Things are back to normal now, I can say I am having the best times. Cooking, baking, exercising, Tv watching, internet surfing comprise my days, along with taking care of Moo. I love dressing her up, perks of having a daughter! But, cooing to Moo tops everything πŸ˜€

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30 thoughts on “Post pregnancy blues and blacks and greys and whites

  1. Hugs hugs hugs and more hugs..I went through all this and perhaps even worse thanks to the pathetic delivery I had which was vaginal but went horribly wrong because the doctor misjudged the timing….I was under depression for more than 6 months…I am glad you overcame it with sheer determination and positive thoughts..

    One thing my pediatrician told me, that the milk never comes from the breast, it always comes from the brains..more stress you have, lesser milk you get..so keep being happy and enjoy the motherhood…big hugs

    • Oh my God, you underwent so much pain RM, hugs re!!

      Your pediac is so true, the times when I was happy, there was no issue at all in the milk supply.

  2. You have had a really tough time and you braved it all for your lovely doll of a daughter πŸ™‚ Made my eyes well up, that’s motherhood. Congrats Visha! Stay blessed, you deserve this break and relaxation.

  3. Many congratulations. First things first, I missed out on the baby announcement so my heartiest wishes to you and little Moo πŸ™‚ God bless the little one. Post partum depression is what I have gone through too and I can understand how it feels. Great that you have come out of it well and enjoying every part of motherhood now. I remember feeling like dumping everything and running away. Well I feel that now too sometimes πŸ˜› part and parcel of being a mother. Just one thing. Do not feed Moo immediately after you exercise. There should be at least an hour or two’s gap as the milk otherwise tastes sour. I am an exercise junkie so take my word for it πŸ™‚

    • Thank you Jas πŸ˜€

      Well, thats comforting to know that even after many years, the running away feeling does not go away πŸ˜›

      That is such a useful tip, never knew about it..ofcourse I will take your word, started implementing it from the time I read your comment πŸ™‚

  4. Hugs and loads of love to both of you. Are the restrictions because of the C-section? I had the twins through C-sec too but was told to walk around and do everything. I was up on my feet the very next day carrying both of them…sigh! The only thing my doctor told me not to do was any kind of tummy toning exercises as the twins had totally destroyed my uterus.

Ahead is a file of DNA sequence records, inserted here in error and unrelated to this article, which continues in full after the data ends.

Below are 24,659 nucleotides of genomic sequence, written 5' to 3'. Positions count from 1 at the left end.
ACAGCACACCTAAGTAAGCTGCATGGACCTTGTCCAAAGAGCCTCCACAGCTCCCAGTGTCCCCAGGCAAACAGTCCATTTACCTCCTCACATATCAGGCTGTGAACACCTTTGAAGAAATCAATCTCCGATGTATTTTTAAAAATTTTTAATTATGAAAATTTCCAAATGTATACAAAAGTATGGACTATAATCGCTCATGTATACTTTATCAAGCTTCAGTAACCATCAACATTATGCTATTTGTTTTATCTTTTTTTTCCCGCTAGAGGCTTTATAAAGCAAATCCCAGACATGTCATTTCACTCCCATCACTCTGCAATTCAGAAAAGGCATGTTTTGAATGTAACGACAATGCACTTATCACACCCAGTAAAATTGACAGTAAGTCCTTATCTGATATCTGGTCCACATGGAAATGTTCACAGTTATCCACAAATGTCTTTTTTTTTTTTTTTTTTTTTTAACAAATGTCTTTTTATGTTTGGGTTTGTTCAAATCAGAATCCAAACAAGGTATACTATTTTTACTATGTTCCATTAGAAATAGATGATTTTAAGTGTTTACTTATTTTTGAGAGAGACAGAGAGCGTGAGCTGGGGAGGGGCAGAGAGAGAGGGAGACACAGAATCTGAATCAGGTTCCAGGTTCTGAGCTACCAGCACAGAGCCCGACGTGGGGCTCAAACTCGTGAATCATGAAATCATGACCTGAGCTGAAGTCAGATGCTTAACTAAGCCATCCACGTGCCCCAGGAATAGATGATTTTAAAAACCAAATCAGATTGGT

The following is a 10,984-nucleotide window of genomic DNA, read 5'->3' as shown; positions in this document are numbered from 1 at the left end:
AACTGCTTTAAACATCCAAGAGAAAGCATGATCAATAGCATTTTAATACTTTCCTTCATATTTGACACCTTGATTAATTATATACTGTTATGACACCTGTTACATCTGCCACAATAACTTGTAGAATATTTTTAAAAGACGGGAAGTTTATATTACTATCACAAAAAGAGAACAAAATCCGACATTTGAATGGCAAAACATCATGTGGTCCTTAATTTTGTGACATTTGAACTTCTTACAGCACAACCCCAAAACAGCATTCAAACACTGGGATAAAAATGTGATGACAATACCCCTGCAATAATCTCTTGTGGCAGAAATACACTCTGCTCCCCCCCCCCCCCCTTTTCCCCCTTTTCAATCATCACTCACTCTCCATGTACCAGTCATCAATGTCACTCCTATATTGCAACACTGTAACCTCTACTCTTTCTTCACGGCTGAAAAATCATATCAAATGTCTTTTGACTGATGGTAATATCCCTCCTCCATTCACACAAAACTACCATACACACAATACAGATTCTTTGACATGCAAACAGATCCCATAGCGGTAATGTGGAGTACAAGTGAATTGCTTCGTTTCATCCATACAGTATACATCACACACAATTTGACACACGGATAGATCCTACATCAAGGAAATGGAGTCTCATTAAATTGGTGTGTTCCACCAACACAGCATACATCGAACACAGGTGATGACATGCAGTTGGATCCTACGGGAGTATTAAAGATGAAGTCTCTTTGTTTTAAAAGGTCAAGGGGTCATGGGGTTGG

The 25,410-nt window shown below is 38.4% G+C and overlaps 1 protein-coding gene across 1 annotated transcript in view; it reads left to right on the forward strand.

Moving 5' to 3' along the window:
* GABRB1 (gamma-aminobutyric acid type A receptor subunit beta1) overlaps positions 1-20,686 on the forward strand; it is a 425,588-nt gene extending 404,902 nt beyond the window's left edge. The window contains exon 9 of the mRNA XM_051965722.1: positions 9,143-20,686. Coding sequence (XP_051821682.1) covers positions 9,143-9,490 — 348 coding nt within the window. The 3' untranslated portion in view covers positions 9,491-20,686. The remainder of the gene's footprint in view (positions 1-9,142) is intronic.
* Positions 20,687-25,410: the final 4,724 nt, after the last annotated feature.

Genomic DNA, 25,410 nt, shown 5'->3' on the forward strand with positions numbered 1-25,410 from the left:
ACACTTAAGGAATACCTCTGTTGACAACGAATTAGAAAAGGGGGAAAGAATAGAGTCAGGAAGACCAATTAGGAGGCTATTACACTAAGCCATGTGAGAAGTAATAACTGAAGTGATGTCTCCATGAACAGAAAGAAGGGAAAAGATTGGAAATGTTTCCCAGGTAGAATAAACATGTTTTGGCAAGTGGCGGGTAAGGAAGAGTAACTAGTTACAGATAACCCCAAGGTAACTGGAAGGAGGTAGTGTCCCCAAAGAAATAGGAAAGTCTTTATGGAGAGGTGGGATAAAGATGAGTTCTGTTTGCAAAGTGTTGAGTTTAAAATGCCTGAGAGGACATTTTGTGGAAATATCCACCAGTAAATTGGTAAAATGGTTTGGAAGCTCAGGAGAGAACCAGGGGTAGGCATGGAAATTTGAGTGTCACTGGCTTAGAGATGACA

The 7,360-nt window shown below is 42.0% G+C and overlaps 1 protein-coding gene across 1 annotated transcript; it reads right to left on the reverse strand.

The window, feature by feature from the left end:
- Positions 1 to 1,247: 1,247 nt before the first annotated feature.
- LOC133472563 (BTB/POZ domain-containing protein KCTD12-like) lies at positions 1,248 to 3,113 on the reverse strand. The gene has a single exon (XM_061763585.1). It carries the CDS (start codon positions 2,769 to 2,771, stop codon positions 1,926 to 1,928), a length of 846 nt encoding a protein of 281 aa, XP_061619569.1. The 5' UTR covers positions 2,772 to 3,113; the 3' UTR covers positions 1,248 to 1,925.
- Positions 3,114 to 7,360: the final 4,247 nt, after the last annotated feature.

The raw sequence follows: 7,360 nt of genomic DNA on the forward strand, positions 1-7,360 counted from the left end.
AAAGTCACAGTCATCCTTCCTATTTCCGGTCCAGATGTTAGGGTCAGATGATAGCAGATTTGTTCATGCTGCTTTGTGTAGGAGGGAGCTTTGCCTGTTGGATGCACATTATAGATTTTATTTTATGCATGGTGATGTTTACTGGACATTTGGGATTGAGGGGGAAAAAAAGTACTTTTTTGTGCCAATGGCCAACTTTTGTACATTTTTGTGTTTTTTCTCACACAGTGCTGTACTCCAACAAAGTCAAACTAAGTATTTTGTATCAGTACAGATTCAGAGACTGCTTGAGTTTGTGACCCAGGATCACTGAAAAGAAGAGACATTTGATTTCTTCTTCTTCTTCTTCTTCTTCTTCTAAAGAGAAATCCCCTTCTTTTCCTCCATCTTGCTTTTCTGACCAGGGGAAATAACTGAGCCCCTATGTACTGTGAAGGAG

Take good care of yourself darling.

    • Naa re..even my doc asked me to walk around the next day. The restrictions were from the customs followed in our families, like no stepping into the kitchen for 45 days, no going out of the bedroom for the first fifteen days, etc..etc.. Even when my doc asked me to use the staircase, I was not allowed to..

  5. Hugs Visha!!
    I went through almost similar situation during and after my delivery… I did not get the right support from the doctor, nurses or even my family.. only pressures and completely opposite advises from everyone around.. I sometimes even hated my family and felt like yelling to everyone to just leave me alone.. I cried buckets every day and night….
    Really glad that you came out of all this with your positive attitude..
    Hugs again dear…

  6. Hugs Visha! πŸ˜€ I never wrote of my PND somehow but I had a bad month! I was in labour for a good 30 hours and then landed up in emergency C-sec. The good was they gave me the baby rigthaway or I would killed everyone. Luckily I even walked in 8 hours,
    The issue was the the feeding. i didn’t realise it but she didn’t latch on for 2 weeks! Plus I refused to give her formula. And her weight dropped like crazy! From 3.14 Kilos to 2.4 and I hated myself so much that it was horrible.
    A month later things got better. I was told not to exercise for 6 months. I went back to work after 4. Podgy, unkempt and tired. But it helped. I had all the help but I hated everyone πŸ™‚ Except for The Dude who would take my side. I felt everyone only cared about the baby, and on a look back, was I ridiculous!
    The funny thing is I felt exactly as you did, that this will not happen to me and when it did, I wanted to escape it too.Looking back is easy, but when you go through it, it’s horrible!
    Enjoy the time girl, I already miss it πŸ™‚

    • So glad they gave you the baby immediately, I was stuck up in my bed while I saw everyone cooing to the baby for one whole day.

      Haha, I too felt the same. Main star attraction is the baby. Nobody asks for the mom.

  7. First of all Hugs!!! It takes lot of courage to share such experiences Visha..Am glad that you are back to normal now..Not only that, you also have shared how you battled PND!! A mother is indeed a CEO cum Major General!!

  8. More power to you girl for having handled everything wonderfully and have emerged a winner.
    Writing does wonders and I can vouch for that. So have a blast with darling Moo and if any depressing thoughts ever dare to raise head just tell them to shoo away.
    {{{Hugs}}}

  9. Hi, This is my first time around here and just loved what you wrote..

    I am also little behind you as far as pregnancy and motherhood are concerned, but then I am way ahead considering that i just had my second baby πŸ˜›

    I faced a lot of latching issues with my son, and had to use a nipple shield for my daughter. I can understand the frustration you faced and I was really happy that this was my second kid which kept me away from PND.

    Would be bugging you more in future πŸ™‚

    • Hey Liz, welcome here!!

      Ooo..many many congratulations for the new arrival πŸ™‚

      I was told to use the nipple shield too, tried it just once, the scream which Moo made was enough to deaf me out completely 😐

      My pleasure πŸ˜‰

  10. I am not a mom yet so reading your post was a bit scary as to this is what happens after pregnancy but I also admire your courage, determination and positive attitude. Your blog is adorable πŸ™‚

  11. Hi…. You know my heart goes to you. But be brave, you did not every one can do! All mothers on this earth are brave. I some how avoided reading this post. It scares me to death. I know I am stupid πŸ˜›